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Portlanders doing good

• Reception spotlights young cancer survivors

Oregon Health and Science University hosts a reception Tuesday, Aug. 23, for young cancer survivors at McMenamins' Mission Theater, 1624 N.W. Glisan St., and the screening of 'Wrong Way to Hope,' a story about a group of young-adult cancer survivors from Canada embarking on a journey through the Owyhee River Gorge in the Southeast Oregon desert.

Music by Andrew Stonestreet and Daniel Dixon of Greylag kicks off the evening from 6:30 to 7:30 p.m. Dr. Brandon Hayes-Lattin of OHSU's Knight Cancer Institute Adolescent and Young Adult Oncology Program, will discuss the hospital's treatment for young cancer patients.

The movie starts at 7:45 p.m., followed at 9 p.m. by a reception for people 21 and older.

6:30-9 p.m. Tuesday, Aug. 23, McMenamins Mission Theater, 1624 N.W. Glisan St., www.facebook.com/ohsuaya

• Neighborhood fair celebrates Parklane Park

Portland's Centennial neighborhood will get a look next week at plans for Parklane Park, a 25-acre site with five acres currently developed.

The family fun and planning event is from 4 to 7:30 p.m. Thursday, Aug. 25, at the park, Southeast Main Street and 155th Avenue. Food, music, games and activities are planned. A movie also will be shown.

Friends of Parklane Park will host a park tour at 6 p.m, showcasing proposed improvements in conjunction with a master plan approved by the Portland City Council.

The undeveloped 20 acres of Parklane were acquired in 2006. Together with the original five acres, the space is one of the largest parks in East Portland.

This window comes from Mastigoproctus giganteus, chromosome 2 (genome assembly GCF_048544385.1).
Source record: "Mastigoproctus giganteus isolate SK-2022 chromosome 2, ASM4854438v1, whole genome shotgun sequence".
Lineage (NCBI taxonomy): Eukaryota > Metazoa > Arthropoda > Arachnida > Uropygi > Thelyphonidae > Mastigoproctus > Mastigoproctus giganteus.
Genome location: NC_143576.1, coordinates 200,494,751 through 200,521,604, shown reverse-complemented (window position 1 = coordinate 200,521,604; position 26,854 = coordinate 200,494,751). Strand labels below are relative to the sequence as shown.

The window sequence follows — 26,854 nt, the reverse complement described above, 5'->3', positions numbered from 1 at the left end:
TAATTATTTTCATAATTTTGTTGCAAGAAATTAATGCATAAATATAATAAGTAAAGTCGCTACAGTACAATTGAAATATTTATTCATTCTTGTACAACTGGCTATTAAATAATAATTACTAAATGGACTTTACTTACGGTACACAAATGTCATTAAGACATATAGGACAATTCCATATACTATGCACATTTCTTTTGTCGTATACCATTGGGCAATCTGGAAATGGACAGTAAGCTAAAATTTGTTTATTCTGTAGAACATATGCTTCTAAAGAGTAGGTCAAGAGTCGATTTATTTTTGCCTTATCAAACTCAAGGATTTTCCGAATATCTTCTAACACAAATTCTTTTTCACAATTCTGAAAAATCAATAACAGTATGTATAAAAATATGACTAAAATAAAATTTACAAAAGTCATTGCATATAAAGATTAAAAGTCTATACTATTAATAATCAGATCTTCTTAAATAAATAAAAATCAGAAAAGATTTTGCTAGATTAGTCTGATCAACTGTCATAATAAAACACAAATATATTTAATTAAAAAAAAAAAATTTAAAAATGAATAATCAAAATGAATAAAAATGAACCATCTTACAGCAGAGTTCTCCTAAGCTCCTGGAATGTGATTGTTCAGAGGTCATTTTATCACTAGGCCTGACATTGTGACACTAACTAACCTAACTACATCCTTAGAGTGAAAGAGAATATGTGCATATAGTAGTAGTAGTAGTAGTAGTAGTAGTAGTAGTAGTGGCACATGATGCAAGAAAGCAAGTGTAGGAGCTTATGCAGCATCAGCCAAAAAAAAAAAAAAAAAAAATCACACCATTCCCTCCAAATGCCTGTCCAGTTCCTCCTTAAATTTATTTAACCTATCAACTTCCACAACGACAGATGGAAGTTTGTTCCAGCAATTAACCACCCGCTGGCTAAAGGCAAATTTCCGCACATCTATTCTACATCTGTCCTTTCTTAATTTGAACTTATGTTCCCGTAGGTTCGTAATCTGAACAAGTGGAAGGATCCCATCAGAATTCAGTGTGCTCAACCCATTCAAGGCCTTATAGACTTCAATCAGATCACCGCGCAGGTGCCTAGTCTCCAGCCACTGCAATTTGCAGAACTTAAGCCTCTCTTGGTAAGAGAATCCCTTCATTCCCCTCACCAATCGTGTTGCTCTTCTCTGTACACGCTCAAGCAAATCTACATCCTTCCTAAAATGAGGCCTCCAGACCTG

4-7:30 p.m. Thursday, Aug. 25, with a tour at 6 p.m., Parklane Park, Southeast Main Street and 155th Avenue, www.centennial.eastportland.org/parklane

• Potluck in the Park celebrates 20 years

Volunteers who host Potluck in the Park will celebrate the initiative's 20th anniversary Sunday, Aug. 28, with a barbecue meal in the South Park Blocks between Southwest Hall Avenue and Montgomery Street. The event begins at 3 p.m.

'Potluck was and continues to be about shared community and good food,' says Sharon Darcy, founder of PiP.

In 1991, Darcy discovered that local homeless shelters did not serve food on Sundays, so she and her daughter served hot soup to 15 people in the park.

Next week's meal is accompanied by a social services resource fair with haircuts, bike repairs, pet food and health education. Sponsors include Portland Rescue Mission and Oregon Trial Lawyers.

PiP is funded through donations that go toward purchasing food at the Oregon Food Bank and Birch Community Gleaners. The meal service moves to the Smart Park Garage at O'Bryant Square during the winter months.

In 2010, PiP provided 24,755 meals, a 10 percent increase from 2009. As of June 2011, the total is expected to be 25,452, with PiP providing an average of 489 meals each week.

3 p.m. Sunday, Aug. 28, South Park Blocks between Hall Avenue and Montgomery Street, www.potluckinthepark.org